Wendy Atkinson's The Last Fret is a charming affair

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      Wendy Atkinson
      The Last Fret (Smarten UP! & Get to the Point)

      Electric and acoustic bassist Wendy Atkinson bills her third solo effort as another “experimental” undertaking, and so it is: if you’ve heard the bass sound like this before, you’ve probably got rather left-field tastes. And yet Atkinson is an exceptionally friendly experimentalist, certainly not one to be afraid of.

      Consider “Play Along”. A plucked electric bass sets the mood with a jaunty eight-note riff that’s pedestrian only in that it moves along at a comfortable strolling pace. Above that, there’s a bowed upright pretending to be a bass clarinet, all breathy baritone humming, and a cloudy, continuous pedal tone: it’s quite pleasant—until the walking party falls into a sinkhole and flails around for a bit, before climbing out and continuing on its merry way.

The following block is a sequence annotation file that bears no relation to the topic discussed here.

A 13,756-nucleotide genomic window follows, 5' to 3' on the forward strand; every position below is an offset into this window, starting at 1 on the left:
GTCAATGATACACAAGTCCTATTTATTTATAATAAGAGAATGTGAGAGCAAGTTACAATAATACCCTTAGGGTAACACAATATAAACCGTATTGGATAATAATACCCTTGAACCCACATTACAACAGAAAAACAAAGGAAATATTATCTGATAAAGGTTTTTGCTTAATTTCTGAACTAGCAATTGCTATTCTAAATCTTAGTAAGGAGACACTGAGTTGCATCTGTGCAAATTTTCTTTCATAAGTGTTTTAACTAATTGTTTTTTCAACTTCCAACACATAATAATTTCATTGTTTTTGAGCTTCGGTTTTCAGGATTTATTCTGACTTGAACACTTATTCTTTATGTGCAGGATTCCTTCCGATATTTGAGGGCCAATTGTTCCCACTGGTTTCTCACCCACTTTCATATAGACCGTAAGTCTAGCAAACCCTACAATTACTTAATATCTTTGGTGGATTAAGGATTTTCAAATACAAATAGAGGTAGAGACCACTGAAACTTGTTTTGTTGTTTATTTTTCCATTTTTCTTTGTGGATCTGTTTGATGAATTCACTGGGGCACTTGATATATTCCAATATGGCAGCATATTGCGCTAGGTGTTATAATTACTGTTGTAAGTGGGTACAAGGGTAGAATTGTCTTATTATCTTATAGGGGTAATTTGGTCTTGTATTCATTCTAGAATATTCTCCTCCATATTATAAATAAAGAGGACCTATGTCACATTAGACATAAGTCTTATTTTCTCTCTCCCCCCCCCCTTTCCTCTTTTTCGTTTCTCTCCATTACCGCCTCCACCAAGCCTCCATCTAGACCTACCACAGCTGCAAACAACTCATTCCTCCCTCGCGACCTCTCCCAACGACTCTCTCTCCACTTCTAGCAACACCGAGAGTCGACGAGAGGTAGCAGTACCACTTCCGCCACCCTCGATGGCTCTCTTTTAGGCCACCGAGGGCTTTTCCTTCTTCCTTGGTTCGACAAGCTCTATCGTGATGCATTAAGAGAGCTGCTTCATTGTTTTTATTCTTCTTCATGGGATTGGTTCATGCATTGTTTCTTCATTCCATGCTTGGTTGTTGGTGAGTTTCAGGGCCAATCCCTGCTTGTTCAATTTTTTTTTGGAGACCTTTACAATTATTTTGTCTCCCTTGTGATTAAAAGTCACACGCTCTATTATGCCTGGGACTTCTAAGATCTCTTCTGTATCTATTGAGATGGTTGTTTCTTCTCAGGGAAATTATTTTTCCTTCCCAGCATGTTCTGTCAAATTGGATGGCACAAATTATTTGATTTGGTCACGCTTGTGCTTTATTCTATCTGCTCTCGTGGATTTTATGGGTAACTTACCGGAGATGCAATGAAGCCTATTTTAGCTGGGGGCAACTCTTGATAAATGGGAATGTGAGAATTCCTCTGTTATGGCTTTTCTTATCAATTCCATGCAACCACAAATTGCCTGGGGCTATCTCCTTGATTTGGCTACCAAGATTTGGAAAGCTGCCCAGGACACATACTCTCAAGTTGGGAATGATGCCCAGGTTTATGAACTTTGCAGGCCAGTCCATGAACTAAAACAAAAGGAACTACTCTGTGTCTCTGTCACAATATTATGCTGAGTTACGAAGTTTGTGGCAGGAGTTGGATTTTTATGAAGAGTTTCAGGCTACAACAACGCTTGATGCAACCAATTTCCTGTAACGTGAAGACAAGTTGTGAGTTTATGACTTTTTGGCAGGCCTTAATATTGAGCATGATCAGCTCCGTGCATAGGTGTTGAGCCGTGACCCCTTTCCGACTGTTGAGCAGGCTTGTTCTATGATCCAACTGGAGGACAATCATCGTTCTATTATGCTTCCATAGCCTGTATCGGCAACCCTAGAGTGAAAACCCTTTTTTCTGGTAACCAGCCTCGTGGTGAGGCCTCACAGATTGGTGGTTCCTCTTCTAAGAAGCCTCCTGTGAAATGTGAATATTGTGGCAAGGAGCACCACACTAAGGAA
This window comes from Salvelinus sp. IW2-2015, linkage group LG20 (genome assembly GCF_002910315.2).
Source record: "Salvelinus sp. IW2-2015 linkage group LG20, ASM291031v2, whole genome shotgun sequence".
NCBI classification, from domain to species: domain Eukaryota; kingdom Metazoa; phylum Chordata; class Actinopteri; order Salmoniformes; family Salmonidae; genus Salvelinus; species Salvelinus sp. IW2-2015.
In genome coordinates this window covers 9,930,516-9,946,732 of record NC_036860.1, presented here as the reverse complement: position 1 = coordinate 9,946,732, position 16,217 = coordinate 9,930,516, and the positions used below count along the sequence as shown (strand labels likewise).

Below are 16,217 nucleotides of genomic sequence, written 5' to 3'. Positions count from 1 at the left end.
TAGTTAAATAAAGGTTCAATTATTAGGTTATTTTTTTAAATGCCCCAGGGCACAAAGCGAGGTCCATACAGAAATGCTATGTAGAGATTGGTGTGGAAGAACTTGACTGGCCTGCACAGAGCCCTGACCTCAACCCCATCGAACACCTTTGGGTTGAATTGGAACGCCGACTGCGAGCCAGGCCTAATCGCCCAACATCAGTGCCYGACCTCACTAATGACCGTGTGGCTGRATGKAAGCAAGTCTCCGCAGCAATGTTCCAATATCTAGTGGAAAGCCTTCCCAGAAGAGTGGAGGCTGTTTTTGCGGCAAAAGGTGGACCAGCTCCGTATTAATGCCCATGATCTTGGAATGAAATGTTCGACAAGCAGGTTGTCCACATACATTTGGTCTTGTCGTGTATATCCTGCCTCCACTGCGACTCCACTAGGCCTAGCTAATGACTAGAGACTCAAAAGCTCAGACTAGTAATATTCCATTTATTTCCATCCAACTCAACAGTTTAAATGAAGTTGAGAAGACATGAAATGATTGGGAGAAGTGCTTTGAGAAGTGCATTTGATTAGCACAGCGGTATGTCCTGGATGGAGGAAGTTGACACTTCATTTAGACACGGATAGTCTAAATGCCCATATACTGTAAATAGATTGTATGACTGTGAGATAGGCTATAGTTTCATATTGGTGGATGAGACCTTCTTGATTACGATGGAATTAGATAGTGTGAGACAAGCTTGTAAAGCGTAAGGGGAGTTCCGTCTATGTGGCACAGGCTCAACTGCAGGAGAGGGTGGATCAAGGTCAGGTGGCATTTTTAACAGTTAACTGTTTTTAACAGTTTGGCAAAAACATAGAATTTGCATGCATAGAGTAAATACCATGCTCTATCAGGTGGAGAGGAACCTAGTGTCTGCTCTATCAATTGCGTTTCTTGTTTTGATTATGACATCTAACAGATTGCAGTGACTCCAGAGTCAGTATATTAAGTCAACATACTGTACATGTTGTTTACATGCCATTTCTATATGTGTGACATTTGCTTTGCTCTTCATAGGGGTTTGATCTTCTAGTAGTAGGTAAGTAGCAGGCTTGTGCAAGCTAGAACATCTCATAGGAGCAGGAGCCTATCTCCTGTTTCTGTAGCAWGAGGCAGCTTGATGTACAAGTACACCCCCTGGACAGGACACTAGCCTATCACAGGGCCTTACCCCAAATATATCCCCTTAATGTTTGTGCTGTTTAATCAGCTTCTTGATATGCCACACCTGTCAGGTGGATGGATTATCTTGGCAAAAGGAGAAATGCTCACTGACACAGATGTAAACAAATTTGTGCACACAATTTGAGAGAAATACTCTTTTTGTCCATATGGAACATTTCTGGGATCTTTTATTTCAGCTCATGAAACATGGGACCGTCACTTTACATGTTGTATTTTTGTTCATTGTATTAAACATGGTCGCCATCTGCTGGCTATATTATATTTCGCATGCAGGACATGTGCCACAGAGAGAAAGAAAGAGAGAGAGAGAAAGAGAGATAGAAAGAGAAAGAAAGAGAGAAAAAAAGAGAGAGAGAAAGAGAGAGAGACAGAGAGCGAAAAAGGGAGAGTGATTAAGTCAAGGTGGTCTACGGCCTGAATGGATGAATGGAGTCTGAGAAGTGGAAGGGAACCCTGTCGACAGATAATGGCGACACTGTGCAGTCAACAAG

Several of The Last Fret’s 15 brief selections follow a similarly descriptive path; Atkinson has a gift for establishing a sense of place with fairly minimal means. But the record also branches out through the audio-verité travelogue “Hebron Birds”; the watery fake electronica of “Vancouver Winter”; and the spoken-word excursion “Ukulele Shock”, with guest guitar from Mecca Normal’s David Lester, who’s also the bassist’s partner.

      On the latter, Atkinson reveals how she grew up with a ukulele-playing single mother—and how she had a rude surprise when she first heard Bob Dylan sing “Blowing in the Wind” and realized it wasn’t one of mom’s originals. It’s light-hearted, charming, and brief: words that, save for a few darker passages, could easily describe most of The Last Fret’s 37 minutes.



      Jean Smith

      May 15, 2015 at 1:02pm

      Here's the video for "Hebron Birds" – written in response to a trip to the West Bank and a surprise encounter with a group of young girls whose trust and curiosity in a stranger prompted Atkinson to create this song, which incorporates a field recording of their voices.